Gunshine hails from the panhandle of Florida, offering a breath of fresh air to the rock scene. The band was conceived by Daytona Beach native and New Years Day ax man Austin Ingerman, who, as a result of the world shutting down during the pandemic, suddenly found himself off the road and eager to carry out his vision of forming a fresh, edgy rock n’ roll band.
Drummer James Renshaw was the first to join GUNSHINE, followed by Jordan Benson, a distant cousin to Elvis Presley, who became the band’s lead singer. Jordan then brought in a longtime friend, and talented multi-instrumentalist Pat Brown who embraced the position of bassist and piano. With Ingerman as lead guitar and vocals, this dynamic foursome lays down face-melting guitar solos, catchy riffs, soaring vocals and a lethal rhythm section which all come together to create a sonic boom harkening back to a time when music was raw, blisteringly energetic, and loud. Gunshine recorded their debut album in Las Vegas with producer/engineer Chris Collier (Korn, Mick Mars, Whitesnake, Lynchmob, Prong).
In this interview exclusive to WEHO TIMES, we talk about it all. A musical love child conceived during the pandemic. These Rock gods will restore any disbelief that Rock N Roll is here to stay. The best way to sample them is live.
Michael Holdaway: The basics- where are y’all from?
Austin Ingerman: Born in Daytona Beach Florida, Lived in Alabama, Pensacola Fl., then Hollywood California for 3 years where I attended Musicians Institute- MI.
Jordan Brown: Born in Central Florida and raised by my mother in upstate South Carolina. However, I’ve lived all over the US.
Pat Benson: born in Monterey California, but grew up in Germany, North Carolina and since 2016 Florida.
James Renshaw: Born in Alabama. When I graduated high school, I moved to Nashville then Florida and all over while touring.
MH: Austin, what was that like moving from Alabama to Hollywood?
AI: Gunshine recorded their debut album in Las Vegas with producer/engineer Chris Collier (Korn, Mick Mars, Whitesnake, Lynchmob, Prong). Well, the speed of the city was evident immediately. I learned to punch it on a yellow light, pull out from a parking spot quickly and give myself 3 hours to get to Rock N Roll Ralphs to grocery shop. I was ready for the big city!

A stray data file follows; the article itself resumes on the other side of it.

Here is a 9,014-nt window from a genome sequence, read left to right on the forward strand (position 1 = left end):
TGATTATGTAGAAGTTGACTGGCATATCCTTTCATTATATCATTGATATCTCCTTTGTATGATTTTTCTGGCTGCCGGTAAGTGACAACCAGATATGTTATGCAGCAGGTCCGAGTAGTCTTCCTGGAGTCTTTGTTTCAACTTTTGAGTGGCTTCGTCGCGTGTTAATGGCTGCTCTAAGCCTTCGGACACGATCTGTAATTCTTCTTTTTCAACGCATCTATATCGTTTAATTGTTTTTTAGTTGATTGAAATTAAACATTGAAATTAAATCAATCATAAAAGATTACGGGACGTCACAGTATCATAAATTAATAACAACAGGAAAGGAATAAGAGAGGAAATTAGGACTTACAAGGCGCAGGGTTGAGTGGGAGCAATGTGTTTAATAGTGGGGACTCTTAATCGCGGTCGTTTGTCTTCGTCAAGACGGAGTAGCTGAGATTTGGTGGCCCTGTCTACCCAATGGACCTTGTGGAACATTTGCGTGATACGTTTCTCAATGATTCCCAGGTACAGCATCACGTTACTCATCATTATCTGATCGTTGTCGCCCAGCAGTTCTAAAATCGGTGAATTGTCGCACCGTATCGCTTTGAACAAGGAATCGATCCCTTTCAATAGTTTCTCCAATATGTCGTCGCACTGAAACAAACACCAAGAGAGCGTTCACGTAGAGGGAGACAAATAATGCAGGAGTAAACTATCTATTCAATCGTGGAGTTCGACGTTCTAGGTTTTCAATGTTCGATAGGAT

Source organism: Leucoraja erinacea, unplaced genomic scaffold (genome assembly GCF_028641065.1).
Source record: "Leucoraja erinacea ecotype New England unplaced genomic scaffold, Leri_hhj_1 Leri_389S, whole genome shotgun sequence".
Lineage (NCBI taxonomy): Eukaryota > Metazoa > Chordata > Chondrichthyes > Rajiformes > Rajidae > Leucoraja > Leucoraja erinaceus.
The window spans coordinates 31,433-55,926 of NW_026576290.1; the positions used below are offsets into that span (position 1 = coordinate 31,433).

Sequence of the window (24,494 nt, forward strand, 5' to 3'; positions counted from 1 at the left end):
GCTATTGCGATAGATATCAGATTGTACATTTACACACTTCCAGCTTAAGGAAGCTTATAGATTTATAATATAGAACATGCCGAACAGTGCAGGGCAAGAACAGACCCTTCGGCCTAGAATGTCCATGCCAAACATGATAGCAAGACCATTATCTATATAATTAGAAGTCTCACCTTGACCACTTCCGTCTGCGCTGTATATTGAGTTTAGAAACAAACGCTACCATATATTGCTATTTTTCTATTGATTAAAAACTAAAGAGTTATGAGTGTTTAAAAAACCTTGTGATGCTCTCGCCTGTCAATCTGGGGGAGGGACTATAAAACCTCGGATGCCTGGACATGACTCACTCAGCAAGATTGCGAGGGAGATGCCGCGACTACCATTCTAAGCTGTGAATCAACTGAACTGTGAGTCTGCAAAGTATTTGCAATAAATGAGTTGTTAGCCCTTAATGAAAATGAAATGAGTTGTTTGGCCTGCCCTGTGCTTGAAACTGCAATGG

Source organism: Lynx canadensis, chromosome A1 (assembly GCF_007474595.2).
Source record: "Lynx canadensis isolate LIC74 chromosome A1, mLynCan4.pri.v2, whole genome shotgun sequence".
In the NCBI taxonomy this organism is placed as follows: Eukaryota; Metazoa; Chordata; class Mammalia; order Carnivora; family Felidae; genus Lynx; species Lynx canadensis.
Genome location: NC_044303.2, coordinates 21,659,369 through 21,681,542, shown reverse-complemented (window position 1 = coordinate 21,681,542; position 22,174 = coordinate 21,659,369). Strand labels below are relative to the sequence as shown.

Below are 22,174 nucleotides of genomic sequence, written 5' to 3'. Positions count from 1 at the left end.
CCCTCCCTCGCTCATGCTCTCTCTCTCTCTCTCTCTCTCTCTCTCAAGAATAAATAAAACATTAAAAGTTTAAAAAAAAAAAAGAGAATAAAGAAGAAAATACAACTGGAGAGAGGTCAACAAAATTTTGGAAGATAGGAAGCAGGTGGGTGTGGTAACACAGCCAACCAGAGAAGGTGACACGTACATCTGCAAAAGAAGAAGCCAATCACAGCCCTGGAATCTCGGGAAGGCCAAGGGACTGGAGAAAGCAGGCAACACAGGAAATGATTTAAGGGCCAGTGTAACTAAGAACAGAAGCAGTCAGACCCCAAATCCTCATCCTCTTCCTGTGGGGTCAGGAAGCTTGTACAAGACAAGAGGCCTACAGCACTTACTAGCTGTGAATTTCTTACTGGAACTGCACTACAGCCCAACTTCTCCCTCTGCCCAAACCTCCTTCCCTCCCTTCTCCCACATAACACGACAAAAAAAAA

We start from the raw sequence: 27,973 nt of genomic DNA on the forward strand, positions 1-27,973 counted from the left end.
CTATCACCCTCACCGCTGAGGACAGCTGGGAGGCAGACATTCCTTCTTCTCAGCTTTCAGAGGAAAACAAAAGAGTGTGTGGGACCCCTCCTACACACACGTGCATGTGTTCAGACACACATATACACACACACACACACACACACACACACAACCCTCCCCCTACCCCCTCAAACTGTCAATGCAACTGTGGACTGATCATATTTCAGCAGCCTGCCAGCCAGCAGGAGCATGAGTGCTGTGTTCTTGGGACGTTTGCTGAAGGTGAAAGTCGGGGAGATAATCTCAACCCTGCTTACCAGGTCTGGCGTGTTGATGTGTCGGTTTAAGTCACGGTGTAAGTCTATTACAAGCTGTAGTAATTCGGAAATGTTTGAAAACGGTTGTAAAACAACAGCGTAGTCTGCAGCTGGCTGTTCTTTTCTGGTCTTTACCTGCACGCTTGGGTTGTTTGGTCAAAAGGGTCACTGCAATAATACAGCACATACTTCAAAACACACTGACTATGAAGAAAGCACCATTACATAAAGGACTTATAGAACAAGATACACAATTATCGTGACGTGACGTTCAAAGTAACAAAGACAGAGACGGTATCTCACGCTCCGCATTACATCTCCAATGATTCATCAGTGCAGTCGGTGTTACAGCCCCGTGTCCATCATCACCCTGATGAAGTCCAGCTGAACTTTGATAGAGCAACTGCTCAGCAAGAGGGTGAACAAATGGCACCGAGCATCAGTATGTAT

MH: What music was playing in your home as youth and who was playing it?
PB: When I was very young my grandmother played country music and a lot of Willi Nelson.
JR: Both my parents had good taste in Music, my mom played bands like Green Day, Alanis Morrisette, then my dad played Metal, Megadeath, Pantera and Van Halen.
AI: My dad played everything from KC & the Sunshine Band, Ozzy, Boston and Brittany Spears to boy bands, Australian and African music. He exposed me to everything.
MH: Jordan, You’re the Distant cousin of Elvis. Let’s hear it!
JB: Elvis’s grandmother Minnie May Hood had a brother named Harrison Hood who is my Great, Great Grandfather. So, Elvis is a distant cousin a few generations removed. My cousin is the King of Rock N Roll!
MH: Your musical influences?
PB: Green Day and Van Halen were huge influences of mine. In 2002, when I was 15. We lived in the country without internet, so, when I first heard Van Halen on the radio, I thought they were a new band. I remember thinking ‘These guys are going to be huge.’ I didn’t know at the time I was a few decades behind.
MH: Late, but you had a good ear for discovering talent.
JR: Neal Peart/Rush, Keith Moon/The Who, John Bonham/Led Zeppelin.
PB: My grandmother playing guitar and BB King’s performance on TV when I was a kid blew me away.
MH: Austin and James you had an idea, intuitively for a band and creatively had the inspiration for the music. What happened next?
AI: well, we had the music and were compelled to lay tracks down even though we didn’t have a singer yet. However, we knew that we would know when the right person showed up. You have so many boxes to check. Do they have a good voice? A great attitude, a look, etc. it’s hard. So, for five years we just recorded the tracks instrumentally.
JR: Yeah, we searched the country looking for a singer for 3 years. They were all great, but we were very specific. I was burnt out auditioning singers by the time Jordan showed up. We gave Jordan the music to “Wall Said to Call.” I didn’t even go to that audition. He wrote the lyrics on the spot, and we knew he was our singer.
JB: Yeah, from day one we had a strong connection. We knew we had something. We immediately went into writing sessions together and finished an album before we knew what we were going to call ourselves.
MH: How did you come up with the band’s name?
JB: Were from Florida and back in the 80’s it was called “The Gunshine State” because it’s shaped like a gun. It was Austin’s Idea and I think I even said “naaaa” when he proposed it. Then I change my mind.
MH: You guys are excellent performers and put on a spectacular live show. Can you name any musicians who’ve influenced your performance chops?
JR: Personally, most of it is from a decade of playing on stage. Pure experience.